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Nasturtium



Nasturtium photoNasturtium (literally "nose-twister"), as a common name, is a genus of roughly 80 species of annual and perennial herbaceous flowering plants Tropaeolum, one of three genera in the family Tropaeolaceae. This genus, native to South America and Central America, includes several very popular garden plants, the most commonly grown being T. majus, T. peregrinum and T. speciosum. The hardiest species is T. polyphyllum from Chile, the perennial roots of which can survive underground when air temperatures drop as low as -15°C.

They have showy flowers and rounded, peltate (shield-shaped) leaves with the petiole in the center. The flowers have five petals (sometimes more), a three-carpelled ovary, and a funnel-shaped nectar tube in the back. The flowers can be added to salads for an exotic look and taste; they have a slightly peppery taste reminiscent of Watercress. The unripe seeds, when pickled, have been used as a substitute for capers. The mashua (T. tuberosum) produces an edible underground tuber that is a major food source in parts of the Andes.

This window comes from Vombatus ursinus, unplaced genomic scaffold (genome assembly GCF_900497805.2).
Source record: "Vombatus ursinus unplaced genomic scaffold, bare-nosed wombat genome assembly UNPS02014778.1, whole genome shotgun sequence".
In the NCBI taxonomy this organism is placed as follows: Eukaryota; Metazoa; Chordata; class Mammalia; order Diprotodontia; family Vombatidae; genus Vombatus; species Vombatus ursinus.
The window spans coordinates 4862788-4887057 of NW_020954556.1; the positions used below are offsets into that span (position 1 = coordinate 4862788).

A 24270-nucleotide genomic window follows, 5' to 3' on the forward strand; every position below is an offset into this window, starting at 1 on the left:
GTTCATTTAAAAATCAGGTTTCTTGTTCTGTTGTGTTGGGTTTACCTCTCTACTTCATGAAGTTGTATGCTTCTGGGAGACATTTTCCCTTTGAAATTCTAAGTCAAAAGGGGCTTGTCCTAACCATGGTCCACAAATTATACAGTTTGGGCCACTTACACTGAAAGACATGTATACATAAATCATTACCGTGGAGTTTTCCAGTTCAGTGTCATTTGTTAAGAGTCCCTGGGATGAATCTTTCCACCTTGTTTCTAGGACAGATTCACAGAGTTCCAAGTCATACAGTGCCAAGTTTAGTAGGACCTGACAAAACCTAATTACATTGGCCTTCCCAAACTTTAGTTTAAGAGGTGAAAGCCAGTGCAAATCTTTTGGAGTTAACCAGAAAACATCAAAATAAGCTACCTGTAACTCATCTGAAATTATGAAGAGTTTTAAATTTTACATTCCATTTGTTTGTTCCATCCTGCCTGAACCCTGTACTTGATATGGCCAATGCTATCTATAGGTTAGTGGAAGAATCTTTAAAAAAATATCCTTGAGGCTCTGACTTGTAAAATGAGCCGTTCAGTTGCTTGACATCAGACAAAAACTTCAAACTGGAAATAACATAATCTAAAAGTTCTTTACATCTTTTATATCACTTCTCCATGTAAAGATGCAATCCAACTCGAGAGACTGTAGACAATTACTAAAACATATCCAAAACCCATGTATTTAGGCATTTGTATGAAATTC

The Nasturtiums receive their name from the fact that they produce an oil that is similar to that produced by Watercress (Nasturtium officinale) from the family Brassicaceae.


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